The sister of North Korean leader Kim Jong Un has lashed out at South Korea's government, days after it said it was considering new sanctions over the regime's recent missile tests.
Kim Yo Jong called South Korea's conservative president Yoon Suk Yeol and his administration "idiots who continue creating the dangerous situation", two days after Seoul's foreign ministry said it was mulling additional measures against Pyongyang.
The barrage of tests include the launch of an intercontinental missile earlier this month, which "could have covered the entire US mainland".
Seoul is also considering taking action against alleged cyber attacks by North Korea, believed to be an important new source of funding for its weapons programme, if the secretive state carries out a major provocation like a nuclear test.
In a statement reported by state media, Ms Kim said: "I wonder what 'sanctions' the South Korean group, no more than a running wild dog gnawing on a bone given by the US, impudently will impose on North Korea.
"What a spectacle!"
She continued to issue a warning to the "impudent and stupid", saying: "Desperate sanctions and pressure of the US and its South Korean stooges against (North Korea) will add fuel to the latter's hostility and anger and they will serve as a noose for them."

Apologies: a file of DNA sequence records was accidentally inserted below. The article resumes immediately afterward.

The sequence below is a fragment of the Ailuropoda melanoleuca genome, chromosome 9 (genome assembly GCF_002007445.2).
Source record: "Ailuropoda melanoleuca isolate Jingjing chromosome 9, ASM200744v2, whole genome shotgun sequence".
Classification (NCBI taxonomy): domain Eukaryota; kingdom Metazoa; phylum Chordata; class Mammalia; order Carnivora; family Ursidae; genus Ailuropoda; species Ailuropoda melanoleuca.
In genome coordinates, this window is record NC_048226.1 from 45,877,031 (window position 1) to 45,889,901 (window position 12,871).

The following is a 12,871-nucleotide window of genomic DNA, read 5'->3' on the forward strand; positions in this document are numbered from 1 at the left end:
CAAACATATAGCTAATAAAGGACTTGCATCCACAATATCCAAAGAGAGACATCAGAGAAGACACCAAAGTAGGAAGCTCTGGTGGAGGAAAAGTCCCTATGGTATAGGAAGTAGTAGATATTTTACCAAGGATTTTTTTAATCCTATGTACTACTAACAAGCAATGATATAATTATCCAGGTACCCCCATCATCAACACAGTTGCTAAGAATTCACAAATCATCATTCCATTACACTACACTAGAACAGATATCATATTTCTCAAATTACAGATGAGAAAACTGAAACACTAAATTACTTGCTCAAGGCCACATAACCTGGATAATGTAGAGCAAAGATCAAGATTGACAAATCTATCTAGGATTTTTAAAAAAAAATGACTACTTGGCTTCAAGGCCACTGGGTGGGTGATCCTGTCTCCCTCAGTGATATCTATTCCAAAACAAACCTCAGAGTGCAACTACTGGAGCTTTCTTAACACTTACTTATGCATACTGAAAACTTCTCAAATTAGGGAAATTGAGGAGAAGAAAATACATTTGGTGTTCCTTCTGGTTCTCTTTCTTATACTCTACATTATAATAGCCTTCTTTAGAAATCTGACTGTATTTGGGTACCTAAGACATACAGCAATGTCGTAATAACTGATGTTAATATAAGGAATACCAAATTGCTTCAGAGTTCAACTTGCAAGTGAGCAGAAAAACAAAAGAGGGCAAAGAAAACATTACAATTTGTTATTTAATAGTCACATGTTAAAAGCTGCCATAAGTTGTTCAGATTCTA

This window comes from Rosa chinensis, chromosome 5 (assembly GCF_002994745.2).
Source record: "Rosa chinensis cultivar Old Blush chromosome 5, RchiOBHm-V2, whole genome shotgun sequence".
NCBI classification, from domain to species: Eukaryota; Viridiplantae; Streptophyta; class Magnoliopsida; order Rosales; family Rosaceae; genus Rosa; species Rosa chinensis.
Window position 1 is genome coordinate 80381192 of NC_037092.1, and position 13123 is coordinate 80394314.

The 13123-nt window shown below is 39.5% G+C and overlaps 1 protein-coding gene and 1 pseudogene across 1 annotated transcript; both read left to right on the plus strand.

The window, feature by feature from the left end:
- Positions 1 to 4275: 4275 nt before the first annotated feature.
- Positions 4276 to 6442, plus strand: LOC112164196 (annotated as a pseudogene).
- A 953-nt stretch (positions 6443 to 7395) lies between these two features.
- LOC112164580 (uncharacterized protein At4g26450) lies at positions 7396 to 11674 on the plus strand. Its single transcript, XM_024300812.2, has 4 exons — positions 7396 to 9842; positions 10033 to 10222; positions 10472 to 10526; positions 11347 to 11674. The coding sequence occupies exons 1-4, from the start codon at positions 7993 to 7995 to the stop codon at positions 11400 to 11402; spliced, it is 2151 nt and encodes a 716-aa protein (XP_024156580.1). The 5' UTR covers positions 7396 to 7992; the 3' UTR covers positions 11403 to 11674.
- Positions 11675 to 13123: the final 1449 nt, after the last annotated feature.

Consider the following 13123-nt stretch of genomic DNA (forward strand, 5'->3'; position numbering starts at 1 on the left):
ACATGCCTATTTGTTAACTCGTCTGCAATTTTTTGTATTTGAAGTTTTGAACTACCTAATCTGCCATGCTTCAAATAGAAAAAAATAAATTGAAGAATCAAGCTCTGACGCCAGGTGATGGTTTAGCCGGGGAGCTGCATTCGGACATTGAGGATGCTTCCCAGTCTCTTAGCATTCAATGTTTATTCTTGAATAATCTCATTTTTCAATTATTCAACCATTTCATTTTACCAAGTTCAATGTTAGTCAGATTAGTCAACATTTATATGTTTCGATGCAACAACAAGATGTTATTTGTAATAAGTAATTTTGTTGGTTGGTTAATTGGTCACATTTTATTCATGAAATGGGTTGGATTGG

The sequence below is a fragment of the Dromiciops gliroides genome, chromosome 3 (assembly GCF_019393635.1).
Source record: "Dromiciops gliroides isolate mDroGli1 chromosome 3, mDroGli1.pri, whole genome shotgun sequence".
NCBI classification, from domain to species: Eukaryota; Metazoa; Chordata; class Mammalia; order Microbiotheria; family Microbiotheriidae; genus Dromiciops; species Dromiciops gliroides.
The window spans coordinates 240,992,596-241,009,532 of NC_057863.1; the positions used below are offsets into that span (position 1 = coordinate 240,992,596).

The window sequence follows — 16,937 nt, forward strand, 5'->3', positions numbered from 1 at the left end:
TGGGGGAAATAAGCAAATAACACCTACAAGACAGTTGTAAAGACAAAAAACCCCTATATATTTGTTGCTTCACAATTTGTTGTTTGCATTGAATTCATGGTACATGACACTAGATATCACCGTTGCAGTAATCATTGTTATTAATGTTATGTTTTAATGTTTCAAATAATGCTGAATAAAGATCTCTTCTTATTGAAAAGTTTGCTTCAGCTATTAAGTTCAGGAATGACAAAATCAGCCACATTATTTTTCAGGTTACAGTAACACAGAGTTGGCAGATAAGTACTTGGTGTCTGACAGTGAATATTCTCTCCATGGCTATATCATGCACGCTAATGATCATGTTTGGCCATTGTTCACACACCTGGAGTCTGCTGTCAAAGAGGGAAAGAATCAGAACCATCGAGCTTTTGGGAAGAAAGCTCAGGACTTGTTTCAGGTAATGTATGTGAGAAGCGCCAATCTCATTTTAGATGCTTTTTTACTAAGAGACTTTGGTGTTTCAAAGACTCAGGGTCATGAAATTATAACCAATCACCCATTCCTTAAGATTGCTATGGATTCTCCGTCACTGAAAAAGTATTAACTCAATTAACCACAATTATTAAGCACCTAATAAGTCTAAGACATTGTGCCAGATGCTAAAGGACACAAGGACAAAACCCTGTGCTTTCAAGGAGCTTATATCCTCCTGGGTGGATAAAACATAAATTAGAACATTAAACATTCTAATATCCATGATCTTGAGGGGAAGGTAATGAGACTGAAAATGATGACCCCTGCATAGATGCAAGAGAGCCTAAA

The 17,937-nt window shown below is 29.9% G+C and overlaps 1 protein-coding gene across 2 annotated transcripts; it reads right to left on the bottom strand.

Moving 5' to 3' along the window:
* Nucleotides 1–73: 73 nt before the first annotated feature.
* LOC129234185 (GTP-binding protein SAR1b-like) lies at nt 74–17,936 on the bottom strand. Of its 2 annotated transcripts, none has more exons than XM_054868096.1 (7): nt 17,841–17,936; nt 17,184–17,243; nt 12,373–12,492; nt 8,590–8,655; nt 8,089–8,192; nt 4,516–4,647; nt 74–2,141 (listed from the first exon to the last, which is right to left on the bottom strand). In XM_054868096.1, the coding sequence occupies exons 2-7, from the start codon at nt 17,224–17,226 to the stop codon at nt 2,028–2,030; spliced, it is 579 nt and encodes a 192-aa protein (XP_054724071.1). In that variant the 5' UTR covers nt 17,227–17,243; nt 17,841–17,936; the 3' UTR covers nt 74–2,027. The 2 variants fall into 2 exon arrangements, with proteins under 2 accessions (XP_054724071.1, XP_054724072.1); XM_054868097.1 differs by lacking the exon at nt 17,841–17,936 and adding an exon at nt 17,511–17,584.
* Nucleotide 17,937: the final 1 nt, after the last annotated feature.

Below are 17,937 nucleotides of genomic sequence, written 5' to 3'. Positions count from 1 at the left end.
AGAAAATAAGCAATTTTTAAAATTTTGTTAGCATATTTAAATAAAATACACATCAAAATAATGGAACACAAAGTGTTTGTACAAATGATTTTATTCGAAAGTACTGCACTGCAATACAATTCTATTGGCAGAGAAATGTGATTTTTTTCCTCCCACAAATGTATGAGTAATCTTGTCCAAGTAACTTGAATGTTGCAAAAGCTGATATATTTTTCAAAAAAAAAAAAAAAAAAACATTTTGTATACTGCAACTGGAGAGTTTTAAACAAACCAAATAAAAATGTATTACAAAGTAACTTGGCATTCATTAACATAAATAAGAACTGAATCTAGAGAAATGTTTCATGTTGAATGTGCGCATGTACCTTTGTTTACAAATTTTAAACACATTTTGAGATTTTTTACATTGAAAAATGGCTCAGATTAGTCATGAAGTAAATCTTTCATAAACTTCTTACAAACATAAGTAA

Responding to Ms Kim's insults, Seoul said it was "very deplorable for her to denounce our head of state with rough, substandard words and show no basic forms of etiquette".
The unification ministry, an executive department of the South Korean government, added it strongly condemns what it called Ms Kim's "impure attempt to incite anti-government struggles and shake our system".
Analyst Cheong Seong-Chang, from the private Sejong Institute in South Korea, said that although this is not the first time Ms Kim has used insults towards South Korea, the move is expected to further escalate military tensions on the Korean Peninsula.
Ms Kim's official title is vice department director of the Central Committee of the North's ruling Workers' Party, but South Korea's spy agency has said that she handles relations with both South Korea and the US.
It has also said she is the North's second-most powerful person after her brother.
Last month, South Korea announced new unilateral sanctions against 15 North Korean individuals and 16 organisations, the first in five years. The targets of these sanctions were suspected of involvement in illicit activities to finance North Korea's nuclear weapons and missile programmes.
Since 2006, North Korea has been under 11 rounds of United Nations sanctions, imposed over its nuclear and missile tests.
Both China and Russia backed tighter sanctions after Pyongyang's last nuclear test in 2017, but in May vetoed a US-led push for more UN penalties over its renewed missile launches.